Between the dark wooden paneling, quirky wallpaper, stylish mirrors, antique furniture and leather suitcases, there were so many lovely touches I couldn’t pick a favorite. Just kidding, the tub was my favorite. That and the super fast free wifi.
After an amazing breakfast upstairs overlooking the city with some of the hotel girls, I made my way to the rooftop for my first glimpse of Bangkok in the daylight. What a city. I couldn’t wait to get started.
I made my way into town on the local ferry down the river, hopping off to explore of the of the famous temples.
For me this was just going to be an introduction, a teaser to Thai culture. I spent a few hours wandering around the crowded temple, before eventually succumbing and made my way to a cute airconditioned cafe overlooking the river.
You don’t always have to be a tourist and I learned ages ago that spending 12 hours a day on your feet ticking items off a guide book list was not always the best way to experience a place.
Slurping my iced coffee as the sweat dried from my clothes I started talking with some of the staff who were from the area, poking and prodding as I usually do. You’ll always learn more from locals than from any guide or blog haha.
They told me just down the main road were many markets, with street food stalls galore and even flowers and candies.
With my stomach rumbling, I decided it was time to start eating.
Tucked in my bag I had two epipens, Benadryl, and a handwritten note from the lovely staff at the Muse in Thai explaining I couldn’t eat peanuts. The time had come to put it to the test.
Wandering down the noisy street as tuk-tuks, trucks, and scooters rumbled by, I followed my nose and took in all the sites and scents.
Plucking up my courage I picked a stall that had a couple of ramshackle tables covered in lining with stools next to a big mobile cooking station. As much as I wanted one of those big soup bowls, I couldn’t bring myself to order one in the heat. So I pointed out a rice dish and said “does this have peanuts?”
The guy stared at my like a grew a second head so I whipped out my note, he read it before going “ahhhh ok ok.”
The great thing about eating street food with an allergy is that you can watch them make it. So much better and more effective than expecting a waiter to pass it on to the kitchen staff.
After a few minutes I had a steaming plate of rice and chicken and yummy sauces in front of me. Now here’s the part that is inherently tricky with having a food allergy. Do I trust them? Did they understand?
Many might not agree with me, but I am not going to make all my own food when traveling and lose out on the experience of getting to taste a local dish. Sorry. So I have my own little tests.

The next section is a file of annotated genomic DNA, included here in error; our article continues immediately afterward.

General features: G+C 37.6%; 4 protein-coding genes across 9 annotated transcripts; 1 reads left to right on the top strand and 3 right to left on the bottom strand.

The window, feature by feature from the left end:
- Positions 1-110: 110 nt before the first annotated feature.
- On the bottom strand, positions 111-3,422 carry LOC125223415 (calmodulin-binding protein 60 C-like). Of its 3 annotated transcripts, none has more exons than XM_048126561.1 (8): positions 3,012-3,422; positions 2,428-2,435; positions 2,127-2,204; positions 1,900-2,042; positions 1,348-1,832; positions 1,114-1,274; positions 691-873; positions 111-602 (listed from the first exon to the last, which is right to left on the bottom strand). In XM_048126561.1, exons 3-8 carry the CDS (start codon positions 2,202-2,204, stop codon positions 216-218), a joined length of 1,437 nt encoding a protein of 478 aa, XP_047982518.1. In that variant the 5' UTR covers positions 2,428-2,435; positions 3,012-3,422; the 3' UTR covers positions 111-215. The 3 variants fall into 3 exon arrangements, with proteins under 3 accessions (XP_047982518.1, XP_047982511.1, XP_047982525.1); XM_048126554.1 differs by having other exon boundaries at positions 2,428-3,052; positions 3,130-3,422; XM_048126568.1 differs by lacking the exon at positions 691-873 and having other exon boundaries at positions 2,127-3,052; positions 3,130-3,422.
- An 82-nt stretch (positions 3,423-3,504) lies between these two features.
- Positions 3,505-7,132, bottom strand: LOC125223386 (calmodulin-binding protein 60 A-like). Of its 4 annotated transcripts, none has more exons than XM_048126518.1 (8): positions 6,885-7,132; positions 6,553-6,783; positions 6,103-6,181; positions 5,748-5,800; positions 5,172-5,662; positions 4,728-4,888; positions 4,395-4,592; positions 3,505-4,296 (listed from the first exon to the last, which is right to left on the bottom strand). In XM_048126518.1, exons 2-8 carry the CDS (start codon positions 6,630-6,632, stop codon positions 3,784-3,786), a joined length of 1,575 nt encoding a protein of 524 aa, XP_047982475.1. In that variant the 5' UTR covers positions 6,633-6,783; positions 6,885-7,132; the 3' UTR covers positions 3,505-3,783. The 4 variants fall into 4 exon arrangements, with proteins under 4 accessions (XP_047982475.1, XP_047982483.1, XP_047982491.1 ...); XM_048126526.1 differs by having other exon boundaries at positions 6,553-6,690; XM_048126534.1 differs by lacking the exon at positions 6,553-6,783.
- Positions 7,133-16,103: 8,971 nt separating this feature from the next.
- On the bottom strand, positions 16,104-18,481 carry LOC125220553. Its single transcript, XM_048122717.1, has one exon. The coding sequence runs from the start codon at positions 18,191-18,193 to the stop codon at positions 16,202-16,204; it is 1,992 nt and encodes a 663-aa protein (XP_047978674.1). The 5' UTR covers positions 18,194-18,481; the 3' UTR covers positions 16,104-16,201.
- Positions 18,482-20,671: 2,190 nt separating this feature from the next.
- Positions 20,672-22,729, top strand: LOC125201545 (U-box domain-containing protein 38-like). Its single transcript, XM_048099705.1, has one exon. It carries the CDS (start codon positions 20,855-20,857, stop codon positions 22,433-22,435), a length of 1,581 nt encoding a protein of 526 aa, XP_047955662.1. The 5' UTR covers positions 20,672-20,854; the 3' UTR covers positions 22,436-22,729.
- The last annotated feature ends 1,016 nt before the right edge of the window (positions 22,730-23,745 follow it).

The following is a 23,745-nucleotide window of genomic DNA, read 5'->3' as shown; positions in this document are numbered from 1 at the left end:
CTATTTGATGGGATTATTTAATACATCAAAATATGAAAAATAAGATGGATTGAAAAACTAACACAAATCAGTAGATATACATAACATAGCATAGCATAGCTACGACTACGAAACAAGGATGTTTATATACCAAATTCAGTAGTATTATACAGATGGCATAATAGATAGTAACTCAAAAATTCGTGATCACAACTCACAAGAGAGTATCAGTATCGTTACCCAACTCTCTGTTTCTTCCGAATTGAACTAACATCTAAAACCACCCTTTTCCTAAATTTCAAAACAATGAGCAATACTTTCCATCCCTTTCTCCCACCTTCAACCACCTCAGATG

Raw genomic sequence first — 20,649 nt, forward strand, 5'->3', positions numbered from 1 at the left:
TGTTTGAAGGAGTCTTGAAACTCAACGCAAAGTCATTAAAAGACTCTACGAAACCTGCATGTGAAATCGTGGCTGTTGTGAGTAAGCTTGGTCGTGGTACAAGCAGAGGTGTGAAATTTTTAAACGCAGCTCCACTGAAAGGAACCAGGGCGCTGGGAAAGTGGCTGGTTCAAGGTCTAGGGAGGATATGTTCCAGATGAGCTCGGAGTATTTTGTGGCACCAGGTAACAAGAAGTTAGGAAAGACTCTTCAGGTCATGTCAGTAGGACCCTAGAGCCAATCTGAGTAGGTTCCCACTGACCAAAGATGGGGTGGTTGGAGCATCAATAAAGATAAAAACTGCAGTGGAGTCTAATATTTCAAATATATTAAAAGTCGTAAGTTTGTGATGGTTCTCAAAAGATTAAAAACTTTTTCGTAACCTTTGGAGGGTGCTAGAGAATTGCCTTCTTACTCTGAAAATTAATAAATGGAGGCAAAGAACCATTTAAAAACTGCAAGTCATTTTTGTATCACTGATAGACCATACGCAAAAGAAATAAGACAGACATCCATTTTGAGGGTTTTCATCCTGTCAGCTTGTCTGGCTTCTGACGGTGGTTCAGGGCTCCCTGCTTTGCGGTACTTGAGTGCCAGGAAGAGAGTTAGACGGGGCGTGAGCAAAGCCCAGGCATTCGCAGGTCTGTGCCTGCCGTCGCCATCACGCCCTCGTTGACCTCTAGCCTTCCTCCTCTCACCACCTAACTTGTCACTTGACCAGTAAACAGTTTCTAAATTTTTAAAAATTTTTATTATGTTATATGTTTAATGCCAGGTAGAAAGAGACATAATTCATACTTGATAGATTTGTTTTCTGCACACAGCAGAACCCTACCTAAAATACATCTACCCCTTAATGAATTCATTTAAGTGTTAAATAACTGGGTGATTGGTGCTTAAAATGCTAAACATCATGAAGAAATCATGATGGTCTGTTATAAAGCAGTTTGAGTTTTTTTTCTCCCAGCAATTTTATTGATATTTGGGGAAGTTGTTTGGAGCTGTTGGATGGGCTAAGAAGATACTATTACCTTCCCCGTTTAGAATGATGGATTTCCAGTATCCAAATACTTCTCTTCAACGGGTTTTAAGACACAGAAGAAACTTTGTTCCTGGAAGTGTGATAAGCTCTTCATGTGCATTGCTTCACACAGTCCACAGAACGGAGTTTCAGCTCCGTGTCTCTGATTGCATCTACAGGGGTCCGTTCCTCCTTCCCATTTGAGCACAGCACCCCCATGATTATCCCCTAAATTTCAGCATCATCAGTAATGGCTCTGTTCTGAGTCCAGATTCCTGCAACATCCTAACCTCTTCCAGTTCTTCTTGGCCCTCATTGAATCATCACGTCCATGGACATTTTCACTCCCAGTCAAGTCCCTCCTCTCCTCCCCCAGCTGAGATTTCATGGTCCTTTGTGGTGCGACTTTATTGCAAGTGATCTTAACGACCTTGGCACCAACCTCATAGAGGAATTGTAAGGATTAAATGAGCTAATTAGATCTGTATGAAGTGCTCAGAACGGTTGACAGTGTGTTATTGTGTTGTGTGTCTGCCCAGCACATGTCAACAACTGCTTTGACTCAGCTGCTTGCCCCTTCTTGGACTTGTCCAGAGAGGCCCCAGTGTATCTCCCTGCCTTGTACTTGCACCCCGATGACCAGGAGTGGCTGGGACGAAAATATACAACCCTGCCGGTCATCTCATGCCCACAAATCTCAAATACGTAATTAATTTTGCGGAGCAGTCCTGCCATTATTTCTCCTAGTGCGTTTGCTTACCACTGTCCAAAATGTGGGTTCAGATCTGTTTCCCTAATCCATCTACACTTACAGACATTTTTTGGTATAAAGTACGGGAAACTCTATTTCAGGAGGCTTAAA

I give a visual look over and a prod with my fork – don’t see any peanuts. I discreetly lift the plate and give it a sniff, nope doesn’t smell peanut-y. The old guy sitting across from me stares at me like I’m crazy.
Finally I lift a forkful and shove it into my mouth, hopefully appearing as if I am savoring it when the reality is that I’m waiting to swallow to see if my mouth starts to itch or swell or if I taste peanuts.
Swallowing peanuts is the truly dangerous part of my allergy. Sure, having a mouth full of itchy hives isn’t ideal but I’d rather have that than have my throat swell shut and die.
Once I’ve deduced there aren’t any peanuts, I woof it down. Yum yum.
Source Arnold Valentino
I did this over the next few hours wandering around the markets until I couldn’t move and had to hail a cab back to the hotel.
While I was only in Bangkok for 24 hours, what I deduced about peanuts was the following.
- Most of the time I noticed they added peanuts or crushed peanuts to the end of dishes, which is easily avoidable.
- Everyone understood my note even if they didn’t understand me.
- Thai food is delicious, what have I been missing out on for 26 years?
- Mango sticky rice is THE BEST THING EVER INVENTED.
I then headed back to Langsuan Road where the Muse is located and wandered around there for a while. I imagine this to be the more gentrified area of Bangkok which in some ways, made it more weirdly local than the chaotic areas around the famous temples and palace. Read – no tourists.
I did some serious people watching over here, watching teenage girls gossiping over frappuchinos at Starbucks and people running to and from meetings. It was weirdly familiar to America. In a rare fit of acting my age and nationality, I wandered into a mall.